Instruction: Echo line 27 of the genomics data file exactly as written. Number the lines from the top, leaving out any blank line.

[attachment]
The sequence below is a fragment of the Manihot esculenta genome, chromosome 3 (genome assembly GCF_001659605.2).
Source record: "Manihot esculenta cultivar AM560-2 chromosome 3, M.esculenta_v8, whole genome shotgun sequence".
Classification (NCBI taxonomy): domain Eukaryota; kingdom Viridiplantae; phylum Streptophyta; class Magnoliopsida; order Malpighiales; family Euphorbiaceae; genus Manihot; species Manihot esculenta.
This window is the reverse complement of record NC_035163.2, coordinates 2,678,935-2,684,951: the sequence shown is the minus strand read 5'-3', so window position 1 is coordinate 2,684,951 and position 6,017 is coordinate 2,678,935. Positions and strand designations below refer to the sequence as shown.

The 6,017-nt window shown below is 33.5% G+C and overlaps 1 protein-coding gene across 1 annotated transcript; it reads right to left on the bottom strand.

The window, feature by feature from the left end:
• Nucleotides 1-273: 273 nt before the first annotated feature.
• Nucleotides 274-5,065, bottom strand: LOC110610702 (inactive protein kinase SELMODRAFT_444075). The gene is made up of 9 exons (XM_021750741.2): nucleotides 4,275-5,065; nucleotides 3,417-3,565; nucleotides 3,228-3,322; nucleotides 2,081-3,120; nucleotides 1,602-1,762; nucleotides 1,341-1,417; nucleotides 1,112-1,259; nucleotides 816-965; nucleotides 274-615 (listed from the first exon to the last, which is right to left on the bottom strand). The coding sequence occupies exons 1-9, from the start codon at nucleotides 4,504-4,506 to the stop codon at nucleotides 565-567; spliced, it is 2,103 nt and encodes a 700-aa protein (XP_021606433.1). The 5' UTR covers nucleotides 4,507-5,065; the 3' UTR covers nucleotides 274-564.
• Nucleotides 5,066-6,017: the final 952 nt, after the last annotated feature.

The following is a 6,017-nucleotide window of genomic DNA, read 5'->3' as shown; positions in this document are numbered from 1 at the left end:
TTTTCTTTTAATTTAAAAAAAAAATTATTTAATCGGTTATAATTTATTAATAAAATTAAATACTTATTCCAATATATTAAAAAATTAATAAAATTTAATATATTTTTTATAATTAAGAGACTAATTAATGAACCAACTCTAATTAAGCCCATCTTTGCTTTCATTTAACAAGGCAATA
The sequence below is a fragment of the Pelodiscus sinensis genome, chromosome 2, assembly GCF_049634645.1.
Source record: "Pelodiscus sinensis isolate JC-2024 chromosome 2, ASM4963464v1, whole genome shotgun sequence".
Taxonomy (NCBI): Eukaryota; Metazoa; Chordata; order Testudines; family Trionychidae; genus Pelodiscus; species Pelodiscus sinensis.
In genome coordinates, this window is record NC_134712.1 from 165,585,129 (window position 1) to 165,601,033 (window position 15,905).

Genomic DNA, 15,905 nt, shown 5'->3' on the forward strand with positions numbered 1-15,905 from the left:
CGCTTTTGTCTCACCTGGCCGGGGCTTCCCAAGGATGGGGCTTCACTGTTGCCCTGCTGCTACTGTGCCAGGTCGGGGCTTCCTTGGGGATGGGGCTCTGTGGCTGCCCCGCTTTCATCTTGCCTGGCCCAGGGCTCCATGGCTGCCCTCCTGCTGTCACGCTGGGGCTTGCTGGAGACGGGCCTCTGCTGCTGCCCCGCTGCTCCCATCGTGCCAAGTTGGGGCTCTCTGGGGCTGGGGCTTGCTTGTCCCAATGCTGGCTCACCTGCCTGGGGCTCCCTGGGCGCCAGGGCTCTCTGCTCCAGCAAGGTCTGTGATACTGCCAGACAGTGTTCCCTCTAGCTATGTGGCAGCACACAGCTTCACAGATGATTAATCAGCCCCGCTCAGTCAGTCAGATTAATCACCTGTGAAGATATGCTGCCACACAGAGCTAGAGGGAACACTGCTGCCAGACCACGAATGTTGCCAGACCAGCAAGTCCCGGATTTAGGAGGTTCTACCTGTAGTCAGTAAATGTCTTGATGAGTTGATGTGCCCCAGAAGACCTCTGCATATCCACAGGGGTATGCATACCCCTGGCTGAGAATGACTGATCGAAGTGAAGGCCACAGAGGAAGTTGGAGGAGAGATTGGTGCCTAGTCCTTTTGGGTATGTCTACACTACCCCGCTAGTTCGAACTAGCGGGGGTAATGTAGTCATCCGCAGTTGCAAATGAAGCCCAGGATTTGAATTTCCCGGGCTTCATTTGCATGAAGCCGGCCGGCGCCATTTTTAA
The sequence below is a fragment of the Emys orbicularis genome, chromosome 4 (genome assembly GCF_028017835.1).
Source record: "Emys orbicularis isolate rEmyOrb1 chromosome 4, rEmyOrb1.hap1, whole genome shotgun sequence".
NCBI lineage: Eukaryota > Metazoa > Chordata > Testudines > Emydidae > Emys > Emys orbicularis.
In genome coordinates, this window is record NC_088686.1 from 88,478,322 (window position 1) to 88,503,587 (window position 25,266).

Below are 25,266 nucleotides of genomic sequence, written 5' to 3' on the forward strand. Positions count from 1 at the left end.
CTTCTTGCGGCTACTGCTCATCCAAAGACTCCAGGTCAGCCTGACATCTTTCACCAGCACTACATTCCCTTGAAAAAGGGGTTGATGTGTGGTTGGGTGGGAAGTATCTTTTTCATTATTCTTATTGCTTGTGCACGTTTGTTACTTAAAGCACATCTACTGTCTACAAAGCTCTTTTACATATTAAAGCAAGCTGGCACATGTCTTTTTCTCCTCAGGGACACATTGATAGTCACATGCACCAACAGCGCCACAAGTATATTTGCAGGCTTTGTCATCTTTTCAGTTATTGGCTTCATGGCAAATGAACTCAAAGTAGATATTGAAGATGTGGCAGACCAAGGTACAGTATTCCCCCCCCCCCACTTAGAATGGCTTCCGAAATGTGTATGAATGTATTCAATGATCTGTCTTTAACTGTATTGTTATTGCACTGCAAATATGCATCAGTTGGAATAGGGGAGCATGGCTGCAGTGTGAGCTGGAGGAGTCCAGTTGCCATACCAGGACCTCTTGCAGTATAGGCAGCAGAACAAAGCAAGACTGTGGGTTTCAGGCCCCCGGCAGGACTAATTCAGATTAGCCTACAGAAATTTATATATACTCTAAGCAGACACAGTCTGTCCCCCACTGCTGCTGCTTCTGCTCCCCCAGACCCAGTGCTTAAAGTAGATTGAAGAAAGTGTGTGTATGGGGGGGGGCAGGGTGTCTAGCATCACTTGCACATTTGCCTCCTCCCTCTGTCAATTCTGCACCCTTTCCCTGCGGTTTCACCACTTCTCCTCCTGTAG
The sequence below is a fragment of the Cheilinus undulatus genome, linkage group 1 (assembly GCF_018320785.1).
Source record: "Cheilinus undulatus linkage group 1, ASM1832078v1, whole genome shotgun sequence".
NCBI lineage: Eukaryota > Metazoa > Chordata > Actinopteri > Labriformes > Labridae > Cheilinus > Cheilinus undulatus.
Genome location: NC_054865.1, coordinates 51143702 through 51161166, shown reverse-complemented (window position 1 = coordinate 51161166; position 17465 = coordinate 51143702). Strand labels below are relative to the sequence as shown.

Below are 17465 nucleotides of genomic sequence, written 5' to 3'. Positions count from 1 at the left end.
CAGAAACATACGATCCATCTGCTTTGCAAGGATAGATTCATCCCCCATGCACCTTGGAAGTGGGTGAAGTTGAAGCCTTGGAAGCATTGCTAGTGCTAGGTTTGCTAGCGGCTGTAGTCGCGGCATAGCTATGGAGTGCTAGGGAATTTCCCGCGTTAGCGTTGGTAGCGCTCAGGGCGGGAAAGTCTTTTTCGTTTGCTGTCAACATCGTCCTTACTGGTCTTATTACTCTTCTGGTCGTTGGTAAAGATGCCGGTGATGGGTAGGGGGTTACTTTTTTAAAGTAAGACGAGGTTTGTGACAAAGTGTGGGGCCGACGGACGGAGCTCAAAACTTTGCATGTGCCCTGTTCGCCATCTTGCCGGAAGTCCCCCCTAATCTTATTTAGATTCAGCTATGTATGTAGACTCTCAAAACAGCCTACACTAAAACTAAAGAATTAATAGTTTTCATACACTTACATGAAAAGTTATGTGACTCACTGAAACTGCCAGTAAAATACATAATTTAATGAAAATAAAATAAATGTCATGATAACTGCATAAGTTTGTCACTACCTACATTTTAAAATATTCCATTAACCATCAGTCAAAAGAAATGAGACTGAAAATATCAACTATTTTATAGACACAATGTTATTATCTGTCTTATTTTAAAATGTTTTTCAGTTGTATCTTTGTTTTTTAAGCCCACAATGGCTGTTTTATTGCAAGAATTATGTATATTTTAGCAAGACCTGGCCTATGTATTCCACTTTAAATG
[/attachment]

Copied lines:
Genome location: NC_054865.1, coordinates 51143702 through 51161166, shown reverse-complemented (window position 1 = coordinate 51161166; position 17465 = coordinate 51143702). Strand labels below are relative to the sequence as shown.